A 2020 Thanksgiving

I cancelled Thanksgiving plans with my brother and sister-in-law and will spend the day home alone (well, with the cats, but no people). They probably think I’m over-reacting but I’m just being cautious in this weird 2020 world of Covid. The news is full of stories about hospitals being overwhelmed by patients, with warnings from medical experts about the dangers of gathering in small groups indoors this year. Which most holiday gatherings are because it’s almost December and it’s too cold even in Texas to hang out outside for turkey, green bean casserole, sweet potatoes, and pie.

Far, far too many people are ignoring that advice to cancel Thanksgiving. It’s hard to undo tradition and the familiar habits of generations and we all miss our loved ones. But I’m afraid of seeing the hospitalizations and deaths increase through the roof after this. I have pre-existing conditions that make me vulnerable to Covid, so I don’t want to get it myself, but I really really don’t want to give it to someone else. Most people I know who had or have it warn us to NOT get it. So why are so many people walking around doing exactly what they want?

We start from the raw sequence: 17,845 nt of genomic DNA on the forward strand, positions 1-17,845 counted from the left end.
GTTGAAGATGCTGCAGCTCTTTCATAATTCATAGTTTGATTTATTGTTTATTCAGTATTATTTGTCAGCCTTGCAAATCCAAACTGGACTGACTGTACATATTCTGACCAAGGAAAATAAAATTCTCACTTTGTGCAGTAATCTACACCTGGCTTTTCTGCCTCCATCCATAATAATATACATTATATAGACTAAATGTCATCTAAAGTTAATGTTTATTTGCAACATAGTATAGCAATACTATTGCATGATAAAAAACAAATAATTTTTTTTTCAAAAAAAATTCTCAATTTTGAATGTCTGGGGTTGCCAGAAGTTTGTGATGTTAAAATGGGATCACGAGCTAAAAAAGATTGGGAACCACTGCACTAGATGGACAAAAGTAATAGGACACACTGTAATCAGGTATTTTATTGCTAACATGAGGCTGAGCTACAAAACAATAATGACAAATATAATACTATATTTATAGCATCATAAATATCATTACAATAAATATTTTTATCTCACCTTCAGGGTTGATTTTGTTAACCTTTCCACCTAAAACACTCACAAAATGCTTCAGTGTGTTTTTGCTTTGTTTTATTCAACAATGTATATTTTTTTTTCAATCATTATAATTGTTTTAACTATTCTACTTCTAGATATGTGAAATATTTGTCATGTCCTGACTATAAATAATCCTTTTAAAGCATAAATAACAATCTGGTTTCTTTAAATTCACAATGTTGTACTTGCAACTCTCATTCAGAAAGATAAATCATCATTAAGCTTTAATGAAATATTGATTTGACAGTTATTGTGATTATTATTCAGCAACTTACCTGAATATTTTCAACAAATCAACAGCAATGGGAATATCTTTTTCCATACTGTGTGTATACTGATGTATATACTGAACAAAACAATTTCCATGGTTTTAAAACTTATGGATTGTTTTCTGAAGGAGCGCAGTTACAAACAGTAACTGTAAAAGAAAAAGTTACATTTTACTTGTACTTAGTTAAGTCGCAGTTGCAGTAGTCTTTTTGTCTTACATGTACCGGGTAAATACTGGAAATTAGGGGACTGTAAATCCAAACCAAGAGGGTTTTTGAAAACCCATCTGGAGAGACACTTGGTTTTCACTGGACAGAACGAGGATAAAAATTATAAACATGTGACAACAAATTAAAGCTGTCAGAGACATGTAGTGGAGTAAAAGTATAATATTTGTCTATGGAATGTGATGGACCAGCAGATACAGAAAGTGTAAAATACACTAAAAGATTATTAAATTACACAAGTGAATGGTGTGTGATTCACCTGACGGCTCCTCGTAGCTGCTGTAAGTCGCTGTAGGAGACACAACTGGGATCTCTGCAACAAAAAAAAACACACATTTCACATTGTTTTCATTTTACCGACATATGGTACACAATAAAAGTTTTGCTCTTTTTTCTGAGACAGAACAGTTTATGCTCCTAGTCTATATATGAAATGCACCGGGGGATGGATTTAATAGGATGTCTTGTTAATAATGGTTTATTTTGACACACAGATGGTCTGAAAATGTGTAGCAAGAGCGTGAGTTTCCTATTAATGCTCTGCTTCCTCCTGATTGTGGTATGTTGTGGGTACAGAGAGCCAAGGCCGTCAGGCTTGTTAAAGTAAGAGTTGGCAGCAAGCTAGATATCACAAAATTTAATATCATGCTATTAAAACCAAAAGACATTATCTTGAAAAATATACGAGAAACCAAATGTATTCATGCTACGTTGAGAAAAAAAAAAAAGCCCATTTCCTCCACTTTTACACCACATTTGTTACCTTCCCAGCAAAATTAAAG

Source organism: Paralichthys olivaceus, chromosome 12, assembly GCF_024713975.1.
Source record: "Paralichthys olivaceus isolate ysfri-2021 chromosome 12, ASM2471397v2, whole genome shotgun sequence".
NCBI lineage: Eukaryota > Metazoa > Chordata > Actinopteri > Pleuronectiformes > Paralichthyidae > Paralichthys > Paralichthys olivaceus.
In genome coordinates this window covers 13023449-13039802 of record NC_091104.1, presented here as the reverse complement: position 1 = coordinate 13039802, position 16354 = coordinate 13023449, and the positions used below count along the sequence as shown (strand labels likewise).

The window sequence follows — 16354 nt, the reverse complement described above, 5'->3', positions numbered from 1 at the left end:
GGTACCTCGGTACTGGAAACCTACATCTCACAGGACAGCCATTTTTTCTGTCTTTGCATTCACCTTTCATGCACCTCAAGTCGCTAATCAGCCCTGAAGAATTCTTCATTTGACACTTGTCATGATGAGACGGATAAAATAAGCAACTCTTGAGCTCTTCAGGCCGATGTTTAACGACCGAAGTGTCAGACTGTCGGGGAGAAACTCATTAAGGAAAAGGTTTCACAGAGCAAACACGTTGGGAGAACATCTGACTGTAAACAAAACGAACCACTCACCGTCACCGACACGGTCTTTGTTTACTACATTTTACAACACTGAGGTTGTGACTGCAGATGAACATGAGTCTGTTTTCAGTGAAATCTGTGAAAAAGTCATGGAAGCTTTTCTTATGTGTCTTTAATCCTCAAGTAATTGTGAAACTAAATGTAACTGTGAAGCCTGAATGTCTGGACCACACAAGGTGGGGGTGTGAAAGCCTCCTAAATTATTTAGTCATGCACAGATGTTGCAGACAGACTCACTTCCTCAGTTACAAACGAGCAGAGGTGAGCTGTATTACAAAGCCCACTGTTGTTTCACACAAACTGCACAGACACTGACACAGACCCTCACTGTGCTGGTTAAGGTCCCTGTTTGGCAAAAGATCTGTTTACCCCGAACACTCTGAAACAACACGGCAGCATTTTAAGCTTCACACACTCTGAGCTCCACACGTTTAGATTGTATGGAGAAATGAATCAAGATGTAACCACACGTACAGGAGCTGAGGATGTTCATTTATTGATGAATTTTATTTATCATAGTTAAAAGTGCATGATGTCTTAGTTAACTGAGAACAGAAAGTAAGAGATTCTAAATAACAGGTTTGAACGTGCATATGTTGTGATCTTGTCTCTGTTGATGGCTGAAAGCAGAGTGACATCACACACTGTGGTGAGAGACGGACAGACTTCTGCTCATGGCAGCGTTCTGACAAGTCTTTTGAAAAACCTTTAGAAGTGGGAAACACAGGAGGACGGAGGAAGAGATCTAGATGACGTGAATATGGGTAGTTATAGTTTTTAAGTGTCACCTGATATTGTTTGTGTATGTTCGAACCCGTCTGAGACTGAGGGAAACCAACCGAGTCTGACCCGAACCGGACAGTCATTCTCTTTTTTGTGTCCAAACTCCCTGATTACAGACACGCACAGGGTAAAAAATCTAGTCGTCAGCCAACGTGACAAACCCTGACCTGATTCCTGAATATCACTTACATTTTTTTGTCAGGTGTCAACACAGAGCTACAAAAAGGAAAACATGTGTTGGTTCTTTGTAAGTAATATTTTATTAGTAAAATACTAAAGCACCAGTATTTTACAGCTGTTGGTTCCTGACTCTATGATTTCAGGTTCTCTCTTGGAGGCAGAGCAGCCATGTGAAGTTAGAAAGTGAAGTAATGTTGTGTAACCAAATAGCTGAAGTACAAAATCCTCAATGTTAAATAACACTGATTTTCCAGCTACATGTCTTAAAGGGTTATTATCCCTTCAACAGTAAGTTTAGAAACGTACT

Some are because they’re tired of people telling them what to do. Covid fatigue is a long haul, especially in these days of 24/7 non-stop media and social media coverage of the pandemic. They’re tired of being told to wear a mask and that stores were closing and that they can’t travel to foreign countries because we’re banned from entry. They don’t want government pushing itself on them, not that I’ve actually noticed much of that happening from the feds, anyway.